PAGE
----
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Publication numberUS6433379 B1
Publication typeGrant
Application numberUS 09/777,571
Publication dateAug 13, 2002
Filing dateFeb 6, 2001
Priority dateFeb 6, 2001
Fee statusPaid
Publication number09777571, 777571, US 6433379 B1, US 6433379B1, US-B1-6433379, US6433379 B1, US6433379B1
InventorsSergey Lopatin, Steven C. Avanzino, Qi Xiang, Matthew Buynoski
Original AssigneeAdvanced Micro Devices, Inc.
Export CitationBiBTeX, EndNote, RefMan
External Links: USPTO, USPTO Assignment, Espacenet
Tantalum anodization for in-laid copper metallization capacitor
US 6433379 B1
Abstract
The present invention relates to a method for forming in-laid copper metallization capacitors in a trench serpentine form. In one aspect of the present invention, the method includes providing a semiconductor substrate having at least one trench formed therein. A first metal layer is deposited conformally onto a trench and substrate surface. The first metal layer is then anodized to form a conformal bilayer comprising an anodic (metal) oxide layer formed over the first metal layer. A copper-conductive metal layer is then deposited conformally over the metal oxide layer to facilitate electroplating of the trench and substrate surface. The trench and substrate surface is then electroplated with copper whereby the at least one trench is filled with copper.
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Claims(31)
What is claimed is:
1. A method for making an in-laid copper metallization capacitor comprising:
depositing a first metal layer conformally into at least one trench formed in a semiconductor substrate;
forming a metal oxide layer conformally on the first metal layer, the metal oxide layer exhibiting low defect density and the first metal layer and the metal oxide layer exhibiting low roughness which facilitate mitigation of shorts and current leakage;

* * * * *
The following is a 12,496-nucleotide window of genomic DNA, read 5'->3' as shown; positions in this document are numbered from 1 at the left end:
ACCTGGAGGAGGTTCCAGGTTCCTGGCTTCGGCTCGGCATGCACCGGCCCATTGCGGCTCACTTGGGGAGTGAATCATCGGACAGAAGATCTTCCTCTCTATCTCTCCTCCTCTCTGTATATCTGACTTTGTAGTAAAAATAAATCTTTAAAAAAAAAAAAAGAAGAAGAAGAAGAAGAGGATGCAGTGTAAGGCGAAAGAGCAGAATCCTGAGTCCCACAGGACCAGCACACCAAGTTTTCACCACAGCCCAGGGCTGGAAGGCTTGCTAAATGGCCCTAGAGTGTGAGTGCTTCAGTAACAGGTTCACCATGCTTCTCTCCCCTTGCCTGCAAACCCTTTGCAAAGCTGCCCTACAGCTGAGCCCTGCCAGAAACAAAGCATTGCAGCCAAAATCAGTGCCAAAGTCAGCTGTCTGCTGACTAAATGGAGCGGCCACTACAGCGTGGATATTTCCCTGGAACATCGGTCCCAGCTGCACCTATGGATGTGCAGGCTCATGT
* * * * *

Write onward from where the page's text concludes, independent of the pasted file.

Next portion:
depositing a second metal layer conformally on the metal oxide layer; and
using copper which has been electroplated onto the substrate to fill the at least one trench.
2. The method of claim 1 comprising:
removing the first metal layer, the metal oxide layer, and the second metal layer from the substrate surface using chemical mechanical polishing and
removing residual metal using a post-chemical mechanical polishing cleaning process.
3. The method of claim 1, wherein the metal oxide layer is formed over the first metal layer.
4. The method of claim 1, wherein the metal oxide layer is an anodic oxide film.
5. The method of claim 1, wherein the metal anodization occurs in solution comprising about 80% orthophosphoric acid and about 20% water.
6. The method of claim 5, wherein the solution for anodization comprises about 1000 mL of a mixture comprising about 500 mL/L to about 800 mL/L orthophosphoric acid and about 200 mL/L to about 500 mL/L water.
7. The method of claim 1, wherein anodization occurs at a rate of about 200Å/minute at a voltage in the range of about 15 V to about 27 V and a temperature in the range of about 17° C. to about 25° C.
8. The method of claim 1, wherein a first metal layer and a metal oxide layer are any one of tantalum, titanium, zirconium, aluminum, niobium, tungsten, chromium, or copper and the metal oxides thereof, respectively.
9. A method for making an in-laid copper metallization capacitor comprising:
depositing a seed layer conformally to at least one trench formed in a semiconductor substrate;
forming a seed oxide layer conformally on the seed layer, the seed oxide layer exhibiting low defect density and the seed layer and the seed oxide layer exhibiting low roughness which facilitate mitigation of shorts and current leakage;
depositing a conductive layer conformally on the seed oxide layer; and
using copper which has been electroplated onto the substrate to fill the at least one trench.
10. The method of claim 9 comprising:
removing the seed layer, the seed oxide layer, and a second metal layer from the substrate surface using chemical mechanical polishing and
removing residual metal using a post-chemical mechanical polishing cleaning process.
11. The method of claim 9, wherein the tantalum pentoxide layer is formed over the tantalum layer.
12. The method of claim 9, wherein the seed layer is anodized in an electroplating chamber which is converted to an anodization process chamber comprising using a solution for anodization and reversing potentials at an anode and a cathode.
13. The method of claim 12, wherein the solution for anodization comprises about 80% orthophosphoric acid and about 20% water.